Should you get a personal loan or a credit card?


Both will get you to where you’re going, but in very different ways. At the end of the day, you have to decide which solution is the best fit for you.

Quick and easy credit

Credit cards are ideal for making retail purchases without having to carry cash. Your account will have a credit limit, but you do not have to use all of it, and you only pay interest on the credit limit amount you’ve used. If you pay off the full balance early enough, you won’t pay interest at all. That’s in contrast to a personal loan, which credits you upfront with the full amount, then adds interest every month.

The credit limit you’re granted on a credit card will be specific to your circumstances. If you pay off everything you charge to the card faithfully every month, a decent credit limit can add to your peace of mind. Whatever the emergency, you will be able to cover unexpected expenses up to your credit limit, whenever they occur.

Be aware, though, that responsible credit card ownership requires the discipline not to fall into a ‘shop and be damned’ mindset, but rather to use your credit card only when it makes sense. Of course, this is not a risk confined to credit cards – it applies equally when you receive the full amount of your personal loan in your account. It is just as easy to fritter away a personal loan on impulse buys, as it is to rack up unnecessary credit card bills. 

Both require focus and willpower, if they are going to help you achieve the goals you intended when you applied for them. But discipline when shopping with a credit card is vital if you want to be able to pay off the full amount owed every month – which is the secret to avoiding interest. If you only pay the instalment on your statement – the ‘minimum payment due’ – you start adding interest to the remaining balance. In other words, while your loan interest rate is fixed, whether or not you pay interest on your credit card at all is something you can control with your spending behaviour.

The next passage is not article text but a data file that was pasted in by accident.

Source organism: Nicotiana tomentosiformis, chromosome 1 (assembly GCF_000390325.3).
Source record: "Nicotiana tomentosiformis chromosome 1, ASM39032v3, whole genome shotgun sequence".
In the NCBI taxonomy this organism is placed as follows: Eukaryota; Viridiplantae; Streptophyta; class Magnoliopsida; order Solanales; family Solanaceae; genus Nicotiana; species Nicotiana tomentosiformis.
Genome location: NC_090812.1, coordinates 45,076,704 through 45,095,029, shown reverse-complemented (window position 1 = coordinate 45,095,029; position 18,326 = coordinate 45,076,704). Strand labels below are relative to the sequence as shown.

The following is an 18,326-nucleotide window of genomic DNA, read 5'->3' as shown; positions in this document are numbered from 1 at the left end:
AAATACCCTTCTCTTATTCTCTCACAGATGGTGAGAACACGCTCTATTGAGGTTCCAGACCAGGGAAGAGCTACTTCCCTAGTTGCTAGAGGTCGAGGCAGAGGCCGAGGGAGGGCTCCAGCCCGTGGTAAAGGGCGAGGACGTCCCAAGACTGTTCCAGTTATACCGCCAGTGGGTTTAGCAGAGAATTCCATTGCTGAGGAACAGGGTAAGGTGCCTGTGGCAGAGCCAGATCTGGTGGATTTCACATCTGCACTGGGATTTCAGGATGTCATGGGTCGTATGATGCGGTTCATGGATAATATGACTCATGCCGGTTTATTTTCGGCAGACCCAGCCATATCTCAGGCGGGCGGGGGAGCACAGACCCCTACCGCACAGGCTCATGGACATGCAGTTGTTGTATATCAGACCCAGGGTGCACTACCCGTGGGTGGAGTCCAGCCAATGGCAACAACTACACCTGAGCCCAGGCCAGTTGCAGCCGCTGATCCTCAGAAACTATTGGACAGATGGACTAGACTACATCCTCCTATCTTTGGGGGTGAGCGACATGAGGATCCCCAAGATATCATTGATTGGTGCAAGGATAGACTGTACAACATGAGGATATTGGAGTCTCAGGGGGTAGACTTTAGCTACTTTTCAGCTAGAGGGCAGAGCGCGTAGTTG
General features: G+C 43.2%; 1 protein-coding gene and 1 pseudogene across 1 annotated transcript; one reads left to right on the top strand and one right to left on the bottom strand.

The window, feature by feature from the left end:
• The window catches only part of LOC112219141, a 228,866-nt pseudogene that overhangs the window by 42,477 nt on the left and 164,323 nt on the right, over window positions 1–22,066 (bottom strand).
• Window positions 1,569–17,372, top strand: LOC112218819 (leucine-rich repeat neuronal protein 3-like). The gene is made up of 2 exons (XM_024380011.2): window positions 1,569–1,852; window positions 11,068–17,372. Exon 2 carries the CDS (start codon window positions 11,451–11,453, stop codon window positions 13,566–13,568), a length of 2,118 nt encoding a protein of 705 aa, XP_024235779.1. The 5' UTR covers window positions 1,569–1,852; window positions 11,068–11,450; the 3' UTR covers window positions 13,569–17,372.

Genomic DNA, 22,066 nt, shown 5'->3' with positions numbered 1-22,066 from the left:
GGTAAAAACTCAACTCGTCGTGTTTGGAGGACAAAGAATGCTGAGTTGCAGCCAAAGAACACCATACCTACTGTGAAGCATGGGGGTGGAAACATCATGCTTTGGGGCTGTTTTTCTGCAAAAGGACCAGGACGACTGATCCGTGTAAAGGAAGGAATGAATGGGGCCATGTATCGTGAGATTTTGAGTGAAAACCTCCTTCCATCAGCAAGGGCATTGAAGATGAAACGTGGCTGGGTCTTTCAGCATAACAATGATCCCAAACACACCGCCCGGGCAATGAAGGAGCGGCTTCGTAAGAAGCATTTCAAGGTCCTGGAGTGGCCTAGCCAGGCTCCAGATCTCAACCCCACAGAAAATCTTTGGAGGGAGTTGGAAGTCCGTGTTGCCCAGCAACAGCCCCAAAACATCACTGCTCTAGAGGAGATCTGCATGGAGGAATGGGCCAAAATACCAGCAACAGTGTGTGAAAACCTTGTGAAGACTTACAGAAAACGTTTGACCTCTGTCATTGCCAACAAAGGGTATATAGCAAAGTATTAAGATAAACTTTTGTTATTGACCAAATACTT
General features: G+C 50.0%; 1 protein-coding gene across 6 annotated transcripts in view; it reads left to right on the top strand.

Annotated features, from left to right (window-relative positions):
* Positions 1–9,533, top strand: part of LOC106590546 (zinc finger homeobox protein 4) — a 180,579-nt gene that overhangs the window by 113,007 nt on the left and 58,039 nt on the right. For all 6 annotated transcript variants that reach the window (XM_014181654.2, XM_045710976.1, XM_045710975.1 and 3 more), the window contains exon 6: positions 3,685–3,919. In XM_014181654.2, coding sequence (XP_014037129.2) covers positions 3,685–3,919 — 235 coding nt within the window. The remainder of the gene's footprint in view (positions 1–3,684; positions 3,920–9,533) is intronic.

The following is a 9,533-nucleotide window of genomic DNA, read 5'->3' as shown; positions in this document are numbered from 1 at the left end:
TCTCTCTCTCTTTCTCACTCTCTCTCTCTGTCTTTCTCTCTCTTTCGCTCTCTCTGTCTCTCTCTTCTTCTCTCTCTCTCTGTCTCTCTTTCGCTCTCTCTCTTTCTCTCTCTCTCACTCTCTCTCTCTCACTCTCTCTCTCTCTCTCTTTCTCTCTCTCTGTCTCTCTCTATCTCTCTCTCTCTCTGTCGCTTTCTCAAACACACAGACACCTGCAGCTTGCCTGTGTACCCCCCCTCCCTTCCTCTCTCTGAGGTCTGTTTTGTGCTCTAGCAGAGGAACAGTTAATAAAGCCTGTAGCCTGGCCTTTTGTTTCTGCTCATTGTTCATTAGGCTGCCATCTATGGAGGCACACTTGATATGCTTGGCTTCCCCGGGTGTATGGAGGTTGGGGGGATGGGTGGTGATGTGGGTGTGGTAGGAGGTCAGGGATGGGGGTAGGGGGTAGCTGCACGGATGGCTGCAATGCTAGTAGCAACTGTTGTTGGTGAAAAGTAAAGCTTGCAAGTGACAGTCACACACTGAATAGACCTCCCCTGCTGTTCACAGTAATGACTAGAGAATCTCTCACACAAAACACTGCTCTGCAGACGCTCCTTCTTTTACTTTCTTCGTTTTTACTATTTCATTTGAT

It’s not an either-or choice, of course. These are 2 different forms of credit with different uses

When used correctly, a credit card can be a useful tool that adds value, not stress, to your life. Apart from taking the worry out of sudden emergency expenses, credit cards also make online shopping easier and safer. Another handy use of your credit card is for monthly groceries and other household expenses – for amounts that you know you can settle in full before interest is charged. Depending on when you use your card in your monthly statement cycle, you could get up to 55 days interest-free, along with the convenience of cash-free shopping.

Credit with a plan

Think of a personal loan as a credit facility for larger, planned expenses, rather than day-to-day convenience. Which isn’t to say you might not need a personal loan at short notice to cover unexpected costs, especially if those costs exceed your credit card limit. And if you qualify, there’s no reason you shouldn’t be able to take out a personal loan urgently – but having to apply for a loan differs from whipping out your credit card at will.

A personal loan is better suited to larger expenses that will bring you long-term benefits. If a credit card is your shield against sudden unplanned expenses and a handy substitute for cash, a personal loan is a tool you can use to carry out a plan. It could be a plan to upgrade your home, get your own transport, further your or your family’s education, or even consolidate all your other debts into one convenient amount to pay off every month.

For large, long-term expenses like these, a personal loan makes more sense than a credit card because it offers a lower interest rate, a fixed monthly payment and enforced discipline. You can’t add more debt to a personal loan on impulse, the way you can on a credit card. But as mentioned already, if you have a plan for which you take out a personal loan, you need to stick to the plan. When you qualify for your loan and a comparatively large amount suddenly appears in your bank account, it’s hard not to feel rich and start spending accordingly. 

Just like a credit card, it’s important that a personal loan is spent on its intended purpose. Your decision on which to use is going to depend on your needs and your circumstances. It’s not an either/or choice, of course. These are 2 different forms of credit with different uses and their own pros and cons, but both can help smooth out life’s financial bumps if you use them responsibly.

So, there is nothing to stop you starting off with a credit card for cashless day-to-day expenses and online shopping, with the advantage of that interest-free period. If you manage your credit card and other credit payments properly, when the time comes to finance a bigger project, you’ll be well set up to explore personal loan options too.

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